accessing the copy of the first data from the distributed cache system, in response to determining that the copy of the first data is stored in a first virtual memory allocated to a first virtual machine (VM) in a network;
requesting a second VM in the network to access the copy of the first data from the distributed cache system, in response to determining that the copy of the first data is stored in a second virtual memory allocated to the second VM; and
accessing the first data from the distributed storage system, in response to determining that the copy of the first data is not stored in the distributed cache system.
14. The method of claim 13, wherein the first data is accessed from the distributed storage system, further comprising determining whether the distributed cache system has sufficient storage space available to store the copy of the first data.
15. The method of claim 14, further comprising:
storing the copy of the first data in the first virtual memory allocated to the first VM, in response to determining that the first virtual memory has sufficient memory available to store the copy of the first data; and
requesting a third VM in the network to store the copy of the first data in a third virtual memory allocated to the third VM, in response to determining that the first virtual memory has insufficient storage space available to store the copy of the first data while the third virtual memory has sufficient memory available to store the copy of the first data.
16. The method of claim 15, wherein the distributed cache system further comprises metadata identifying the third VM and respective amount of storage space available at the third VM.
17. The method of claim 14, further comprising removing a copy of second data stored in the distributed storage system from the distributed cache system prior to storing the copy of the first data in the distributed cache system, in response to determining that the distributed cache system has insufficient memory available to store the copy of the first data.
18. The method of claim 14, wherein the distributed storage system is configured to have a primary volume and one or more secondary volumes associated with the primary volume.
19. The method of claim 18, wherein copies of data stored in the primary volume are retained in the distributed cache system for as long as possible.
20. The method of claim 19, wherein the distributed cache system further comprises metadata for distinguishing between the copies of data stored in the primary volume and copies of data stored in the secondary volumes.
21. The method of claim 13, wherein VMs in the network satisfy one or more security conditions.
22. The method of claim 21, wherein access to data stored in the distributed storage system is limited to the VMs in the network.
23. The method of claim 13, further comprising implementing a cache coherency protocol to prevent simultaneous access to shared data by different processes.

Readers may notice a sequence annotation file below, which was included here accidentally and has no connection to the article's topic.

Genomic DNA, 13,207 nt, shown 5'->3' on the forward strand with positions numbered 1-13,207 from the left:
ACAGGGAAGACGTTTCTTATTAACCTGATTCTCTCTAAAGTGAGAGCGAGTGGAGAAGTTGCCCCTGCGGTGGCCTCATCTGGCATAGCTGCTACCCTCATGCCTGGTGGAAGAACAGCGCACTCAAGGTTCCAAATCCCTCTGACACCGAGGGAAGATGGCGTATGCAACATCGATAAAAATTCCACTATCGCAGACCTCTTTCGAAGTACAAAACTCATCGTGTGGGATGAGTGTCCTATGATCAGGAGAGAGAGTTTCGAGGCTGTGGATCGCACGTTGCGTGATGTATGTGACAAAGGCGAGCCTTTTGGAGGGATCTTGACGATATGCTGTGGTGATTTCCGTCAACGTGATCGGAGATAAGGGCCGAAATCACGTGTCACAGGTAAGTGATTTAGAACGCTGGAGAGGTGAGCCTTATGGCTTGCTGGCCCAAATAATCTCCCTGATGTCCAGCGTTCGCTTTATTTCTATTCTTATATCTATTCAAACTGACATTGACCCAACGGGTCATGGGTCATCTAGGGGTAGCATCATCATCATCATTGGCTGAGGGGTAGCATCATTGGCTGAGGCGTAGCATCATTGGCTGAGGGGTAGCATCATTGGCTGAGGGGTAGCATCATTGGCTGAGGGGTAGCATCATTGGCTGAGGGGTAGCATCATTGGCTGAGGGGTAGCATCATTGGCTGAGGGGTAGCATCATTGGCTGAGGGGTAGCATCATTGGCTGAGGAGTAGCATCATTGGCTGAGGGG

24. A computer program product comprising a computer readable medium having logic code stored thereon, wherein the logic code when executed on a computer causes the computer to:
determine whether a copy of first data in a distributed storage system is stored in a distributed cache system, wherein data in the distributed cache system is stored in free storage space of the distributed storage system;
access the copy of the first data from the distributed cache system, in response to determining that the copy of the first data is stored in a first data storage medium at a first computing system in a network;
request a second computing system in the network to access the copy of the first data from the distributed cache system, in response to determining that the copy of the first data is stored in a second data storage medium at the second computing system; and
access the first data from the distributed storage system, in response to determining that the copy of the first data is not stored in the distributed cache system,
wherein the distributed cache system further comprises metadata providing a one-to-one mapping between the copy of the first data stored in the distributed cache system and the first data stored in the distributed storage system to enable the first data stored in the distributed storage system to be updated when the copy of the first data stored in the distributed cache system is updated.
25. A computer program product comprising a computer readable medium having logic code stored thereon, wherein the logic code when executed on a computer causes the computer to:
determine whether a copy of first data in a distributed storage system is stored in a distributed cache system, wherein data in the distributed cache system is stored in free storage space of the distributed storage system;
access the copy of the first data from the distributed cache system, in response to determining that the copy of the first data is stored in a first virtual memory allocated to a first virtual machine (VM) in a network;
request a second VM in the network to access the copy of the first data from the distributed cache system, in response to determining that the copy of the first data is stored in a second virtual memory allocated to the second VM; and
access the first data from the distributed storage system, in response to determining that the copy of the first data is not stored in the distributed cache system.
Description
    COPYRIGHT & TRADEMARK NOTICES
  • [0001]
    A portion of the disclosure of this patent document contains material, which is subject to copyright protection. The owner has no objection to the facsimile reproduction by any one of the patent document or the patent disclosure, as it appears in the Patent and Trademark Office patent file or records, but otherwise reserves all copyrights whatsoever.
  • [0002]
    Certain marks referenced herein may be common law or registered trademarks of third parties affiliated or unaffiliated with the applicant or the assignee. Use of these marks is for providing an enabling disclosure by way of example and shall not be construed to limit the scope of the claimed subject matter to material associated with such marks.